Anordiol produces pregnancy loss in the rat - Via the embryo or via the uterus?

Ruth Kaplan-Kraicer, Nili Shinnar, C. Wayne Bardin, Ruth Shalgi

Research output: Contribution to journalArticlepeer-review

Abstract

Anordiol, the dihydroxylated metabolite of anordrin, is an antiestrogen with estrogenic activity that is known to inhibit fertility. The following study was conducted to determine the mechanism of this antifertility effect. Anordiol was administered orally to rats, prior to implantation, on Day 2 of pregnancy. Control animals were treated with the vehicle only. The effectiveness of the agent in terminating pregnancy was determined on Day 14 of pregnancy. Anordiol was 100% effective in abolishing pregnancy at a dose of 0.6 mg/Kg. Administration of smaller doses resulted in a decreased number of implanting embryos, in a dose-dependent manner. An additional dose of anordiol on Day 3 of pregnancy yielded similar results. To determine whether pregnancy impairment by anordiol is exerted via the embryo or via the uterus, reciprocal embryo transfers were performed. Day 5 blastocysts were transferred into the uteri of pseudopregnant rats. In one set of experiments, the donor rats were treated with anordiol, and in the second set the recipient rats were treated. The results indicate that the effects of anordiol administration are exerted via the embryo as well as the uterus. Copyright (C) 2000 Elsevier Science Inc.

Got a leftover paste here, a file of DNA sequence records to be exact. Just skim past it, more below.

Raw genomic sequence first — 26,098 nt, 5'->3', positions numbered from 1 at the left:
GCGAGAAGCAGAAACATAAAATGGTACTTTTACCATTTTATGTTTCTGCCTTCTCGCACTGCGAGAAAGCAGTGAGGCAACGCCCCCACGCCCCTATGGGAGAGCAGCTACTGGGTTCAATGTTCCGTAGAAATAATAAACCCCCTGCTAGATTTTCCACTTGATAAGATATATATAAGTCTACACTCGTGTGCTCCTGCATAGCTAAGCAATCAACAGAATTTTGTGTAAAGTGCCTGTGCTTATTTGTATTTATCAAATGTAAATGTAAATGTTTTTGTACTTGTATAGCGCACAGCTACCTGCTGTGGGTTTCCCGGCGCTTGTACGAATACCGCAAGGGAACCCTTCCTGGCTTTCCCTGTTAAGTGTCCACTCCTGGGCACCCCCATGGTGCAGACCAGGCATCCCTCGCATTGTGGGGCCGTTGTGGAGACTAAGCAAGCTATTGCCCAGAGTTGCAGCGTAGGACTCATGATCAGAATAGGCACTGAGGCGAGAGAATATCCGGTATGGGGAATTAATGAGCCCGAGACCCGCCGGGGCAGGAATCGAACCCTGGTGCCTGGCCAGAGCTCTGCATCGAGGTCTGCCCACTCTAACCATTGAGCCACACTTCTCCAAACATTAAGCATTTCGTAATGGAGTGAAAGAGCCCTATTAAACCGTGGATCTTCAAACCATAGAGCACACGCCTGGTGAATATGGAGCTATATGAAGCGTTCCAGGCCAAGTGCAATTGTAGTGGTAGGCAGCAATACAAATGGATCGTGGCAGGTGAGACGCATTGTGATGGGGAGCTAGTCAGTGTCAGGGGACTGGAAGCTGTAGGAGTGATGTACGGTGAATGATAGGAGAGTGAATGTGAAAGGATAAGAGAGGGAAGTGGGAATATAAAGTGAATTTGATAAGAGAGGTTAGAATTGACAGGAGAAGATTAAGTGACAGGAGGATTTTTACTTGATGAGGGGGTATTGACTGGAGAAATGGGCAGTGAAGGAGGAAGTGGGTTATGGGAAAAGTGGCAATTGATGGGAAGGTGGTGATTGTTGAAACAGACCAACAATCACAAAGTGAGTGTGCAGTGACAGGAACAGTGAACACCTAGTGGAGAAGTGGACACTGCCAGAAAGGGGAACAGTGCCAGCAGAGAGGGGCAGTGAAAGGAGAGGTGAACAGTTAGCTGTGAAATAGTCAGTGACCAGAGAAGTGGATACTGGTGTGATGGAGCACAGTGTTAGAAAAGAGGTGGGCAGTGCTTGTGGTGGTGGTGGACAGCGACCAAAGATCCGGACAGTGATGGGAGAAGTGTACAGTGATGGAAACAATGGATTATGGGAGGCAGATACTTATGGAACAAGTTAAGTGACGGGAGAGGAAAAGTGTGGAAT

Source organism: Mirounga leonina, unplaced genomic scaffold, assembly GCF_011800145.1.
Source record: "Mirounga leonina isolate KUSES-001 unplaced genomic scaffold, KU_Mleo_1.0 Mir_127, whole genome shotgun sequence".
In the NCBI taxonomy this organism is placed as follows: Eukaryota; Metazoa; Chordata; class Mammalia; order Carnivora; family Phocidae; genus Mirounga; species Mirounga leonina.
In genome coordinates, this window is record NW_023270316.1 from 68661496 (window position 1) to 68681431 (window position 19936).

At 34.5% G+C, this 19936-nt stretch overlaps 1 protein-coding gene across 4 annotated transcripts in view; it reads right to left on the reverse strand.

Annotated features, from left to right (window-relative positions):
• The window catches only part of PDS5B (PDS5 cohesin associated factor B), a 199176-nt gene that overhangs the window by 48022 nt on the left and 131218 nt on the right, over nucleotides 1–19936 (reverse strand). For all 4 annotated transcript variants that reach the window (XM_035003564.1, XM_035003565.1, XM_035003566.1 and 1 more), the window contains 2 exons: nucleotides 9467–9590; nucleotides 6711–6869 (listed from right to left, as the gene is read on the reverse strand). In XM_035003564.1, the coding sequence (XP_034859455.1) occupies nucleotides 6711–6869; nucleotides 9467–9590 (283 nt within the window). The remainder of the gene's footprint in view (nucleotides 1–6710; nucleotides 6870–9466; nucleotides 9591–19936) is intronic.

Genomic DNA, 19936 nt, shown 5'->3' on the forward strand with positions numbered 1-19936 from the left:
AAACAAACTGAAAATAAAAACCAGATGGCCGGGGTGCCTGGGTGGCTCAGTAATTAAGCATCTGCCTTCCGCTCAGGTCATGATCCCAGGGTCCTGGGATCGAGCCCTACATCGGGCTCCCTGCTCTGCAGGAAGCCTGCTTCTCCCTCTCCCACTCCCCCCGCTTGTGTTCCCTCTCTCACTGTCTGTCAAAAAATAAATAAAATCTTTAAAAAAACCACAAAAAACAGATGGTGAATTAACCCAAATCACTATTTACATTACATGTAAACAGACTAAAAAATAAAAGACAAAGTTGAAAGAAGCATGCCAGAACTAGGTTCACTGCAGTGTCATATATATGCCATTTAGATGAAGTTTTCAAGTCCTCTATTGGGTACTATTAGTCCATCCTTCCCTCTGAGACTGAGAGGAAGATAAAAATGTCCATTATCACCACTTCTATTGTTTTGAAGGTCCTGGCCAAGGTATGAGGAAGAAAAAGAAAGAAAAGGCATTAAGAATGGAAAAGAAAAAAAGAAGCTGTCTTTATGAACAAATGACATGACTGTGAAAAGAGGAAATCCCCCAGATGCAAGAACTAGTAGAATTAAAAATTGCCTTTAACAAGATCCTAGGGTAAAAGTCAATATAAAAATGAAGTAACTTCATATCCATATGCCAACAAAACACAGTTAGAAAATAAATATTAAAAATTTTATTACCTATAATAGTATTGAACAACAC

Original languageEnglish
Pages (from-to)341-346
Number of pages6
JournalContraception
Volume61
Issue number5
DOIs
StatePublished - May 2000

Keywords

  • Anordiol
  • Pregnancy
  • Rat

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